Personally, I have always loved snow days. Something very peaceful and freeing about suddenly being stopped and forced into giving up the schedule and to do list. And of course my children absolutely adore getting the call that school is closed! An unexpected day off is such a treat.

But lately, instead of waking up and expecting to go to school, my kids are waking up and expecting a snow day. School has become the unexpected surprise. And for a child who already suffers with anxieties about going to school, it is also an unpleasant one.

With the routine of going to school Monday to Friday not being the norm lately, my son is having difficulty making the transition from snow day to school day. He absolutely loves being home, staying in his pj's, playing and being with mom. But the fun comes with a price, because it makes going back to school again that much more difficult for him to handle. Some days, it is like we are back on the first day of school with all of the same worries and insecurities that came with it.

The serenity prayer asks that we be granted the courage to change the things we can, the serenity to accept the things we can't, and the wisdom to know the difference. Well, I know that I cannot change the weather. Even though my son now prefers The Weather Channel to Nickelodeon, we cannot stop the snow from coming or the schools from closing. I also know that I cannot take away all of his anxieties for him, and presently he cannot either. So what is there that we can do?

One idea that has helped us a lot this year is to take each day, each morning, each task one step at a time. (Thanks Alice for this helpful tip!) Talking about being scared and upset about going to school has not changed those feelings much at all. Sometimes it even makes them worse. So instead we have stopped and focused on what we need to do at that moment. "Let's read a story together to help you fall asleep." "Go to sleep so you will feel rested for the morning" "Let's just get up and get dressed right now." "How about we have breakfast together." "All you need to do right now is put on your coat."  We keep going at this pace, and before he knows it, he has made it on the bus. I acknowledge his feeling of being scared and upset, but we don't dwell on them at that moment. Rather, we focus on the positive, the now, and what is important at each moment instead of looking at the whole day ahead which is just too overwhelming when you are anxious.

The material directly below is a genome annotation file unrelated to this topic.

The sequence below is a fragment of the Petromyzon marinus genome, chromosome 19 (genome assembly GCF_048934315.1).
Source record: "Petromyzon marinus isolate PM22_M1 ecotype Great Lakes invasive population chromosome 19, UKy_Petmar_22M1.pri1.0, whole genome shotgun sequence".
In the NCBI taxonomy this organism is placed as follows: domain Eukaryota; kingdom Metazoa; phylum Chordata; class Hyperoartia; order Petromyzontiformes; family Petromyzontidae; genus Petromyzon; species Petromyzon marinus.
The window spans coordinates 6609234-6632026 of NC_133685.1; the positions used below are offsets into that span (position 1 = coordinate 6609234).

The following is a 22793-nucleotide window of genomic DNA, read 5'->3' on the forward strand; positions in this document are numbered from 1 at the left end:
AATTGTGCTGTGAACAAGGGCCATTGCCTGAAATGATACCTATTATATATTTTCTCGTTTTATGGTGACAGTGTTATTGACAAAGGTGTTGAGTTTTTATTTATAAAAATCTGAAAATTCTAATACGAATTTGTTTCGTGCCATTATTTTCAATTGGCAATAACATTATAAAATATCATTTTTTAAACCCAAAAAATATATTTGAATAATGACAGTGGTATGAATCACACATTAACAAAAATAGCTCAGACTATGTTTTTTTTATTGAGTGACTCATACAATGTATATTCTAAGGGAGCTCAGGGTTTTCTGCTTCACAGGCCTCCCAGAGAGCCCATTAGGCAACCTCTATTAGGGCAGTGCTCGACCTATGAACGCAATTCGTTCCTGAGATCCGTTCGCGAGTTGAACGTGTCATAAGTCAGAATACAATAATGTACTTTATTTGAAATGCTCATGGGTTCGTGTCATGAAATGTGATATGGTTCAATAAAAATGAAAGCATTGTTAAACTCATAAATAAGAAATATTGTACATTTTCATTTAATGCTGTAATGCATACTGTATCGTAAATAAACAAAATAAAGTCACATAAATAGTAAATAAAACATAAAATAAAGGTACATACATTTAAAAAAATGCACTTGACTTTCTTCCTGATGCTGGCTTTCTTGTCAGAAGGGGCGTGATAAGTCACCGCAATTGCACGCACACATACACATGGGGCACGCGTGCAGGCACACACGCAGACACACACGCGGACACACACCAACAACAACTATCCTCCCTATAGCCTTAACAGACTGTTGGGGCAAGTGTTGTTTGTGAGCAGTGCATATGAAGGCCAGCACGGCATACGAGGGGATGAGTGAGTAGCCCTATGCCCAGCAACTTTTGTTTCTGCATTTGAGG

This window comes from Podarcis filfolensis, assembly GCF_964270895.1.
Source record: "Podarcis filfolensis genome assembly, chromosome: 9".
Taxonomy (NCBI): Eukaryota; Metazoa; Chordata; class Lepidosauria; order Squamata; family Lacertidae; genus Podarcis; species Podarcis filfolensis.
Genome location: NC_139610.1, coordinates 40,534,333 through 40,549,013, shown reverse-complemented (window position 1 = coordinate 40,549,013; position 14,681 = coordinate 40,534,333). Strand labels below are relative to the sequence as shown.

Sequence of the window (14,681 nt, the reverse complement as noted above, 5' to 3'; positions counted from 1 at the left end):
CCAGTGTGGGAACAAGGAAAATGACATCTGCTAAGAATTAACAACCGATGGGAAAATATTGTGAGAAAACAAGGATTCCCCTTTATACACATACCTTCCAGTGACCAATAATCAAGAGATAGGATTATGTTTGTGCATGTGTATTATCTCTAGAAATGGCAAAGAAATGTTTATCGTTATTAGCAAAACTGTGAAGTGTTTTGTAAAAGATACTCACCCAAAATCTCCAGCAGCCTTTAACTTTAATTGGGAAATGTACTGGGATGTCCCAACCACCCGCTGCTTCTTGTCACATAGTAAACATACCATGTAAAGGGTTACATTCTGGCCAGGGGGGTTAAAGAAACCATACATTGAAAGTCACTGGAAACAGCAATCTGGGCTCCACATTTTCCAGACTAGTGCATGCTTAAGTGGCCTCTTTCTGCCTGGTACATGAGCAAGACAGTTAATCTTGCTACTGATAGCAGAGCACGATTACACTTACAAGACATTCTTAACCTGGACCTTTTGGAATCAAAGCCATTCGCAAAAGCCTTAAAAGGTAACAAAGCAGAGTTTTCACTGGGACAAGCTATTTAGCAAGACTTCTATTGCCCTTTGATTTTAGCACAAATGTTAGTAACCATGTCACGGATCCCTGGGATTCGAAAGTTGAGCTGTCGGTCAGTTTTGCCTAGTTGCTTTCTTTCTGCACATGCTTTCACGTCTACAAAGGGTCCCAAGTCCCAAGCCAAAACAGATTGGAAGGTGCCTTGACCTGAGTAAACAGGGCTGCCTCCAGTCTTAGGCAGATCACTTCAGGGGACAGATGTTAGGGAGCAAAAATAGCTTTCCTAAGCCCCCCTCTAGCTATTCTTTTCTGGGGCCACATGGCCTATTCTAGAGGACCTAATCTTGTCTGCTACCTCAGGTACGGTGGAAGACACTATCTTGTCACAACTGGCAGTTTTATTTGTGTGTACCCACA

When do we talk more about how he is feeling and why? At calmer, happier times like while having a snack together after school, or cuddling together on a weekend morning. It is during those times that we have started talking about creating a tool kit. (Thank you Alisa for this one!) This "tool kit" contains all of the things that my son can use to calm himself down and build his confidence and security up when he is feeling anxious. I started by asking him what makes him feel better when he is sad or worried. His blanket, some favorite stuffed animals, thoughts of being on the beach in Florida, memories of Seaworld, hugs from his family - these are all some of things he wanted to "put" in his tool kit. Now when he is worried about something, I can remind him to pick one of his tools to use to help him calm himself down and put his mind at ease.

Now don't make my mistake and try talking about this tool kit while your child is anxious and upset. The only thing he will want to put into it then is "NOTHING!" Not helpful I'm afraid.

One last strategy I can share with you is called "changing the channel". If I can get my son to calm down enough to try this, it sometimes helps. I ask him to close his eyes and get as quiet as he can. I then tell him to imagine that his brain is a television set and that his hand is holding the remote. I ask him if he likes what he is seeing on the television now - this scary, unhappy show that keeps playing over and over again. I tell him to instead think of another show he would like to see playing in his head. Maybe one where everyone is happy, enjoying themselves, and acting strong and courageous like the most powerful sea animals (he loves sea animals!). Then I tell him that all he needs to do to get that new show on his television is to use the remote in his hand to change the channel. Whenever he doesn't like what is playing in his head, he can always change the channel to something that he does like and that makes him feel good to watch. Again, I learned to try this strategy out when your child is calm and relaxed. If they are already familiar with it, then they will be more willing to try it during those anxious moments.

As I write this, I just got the call that we will be having another snow day tomorrow due to the ice storm headed our way. Another fun day ahead tomorrow, but the going back will once again be tough. Like my son, I am trying to take it one step at a time.  Hopefully, we will both make it back to the bus stop together  with as little tears as possible.

May your heart be at ease,
Angela   सन्तोष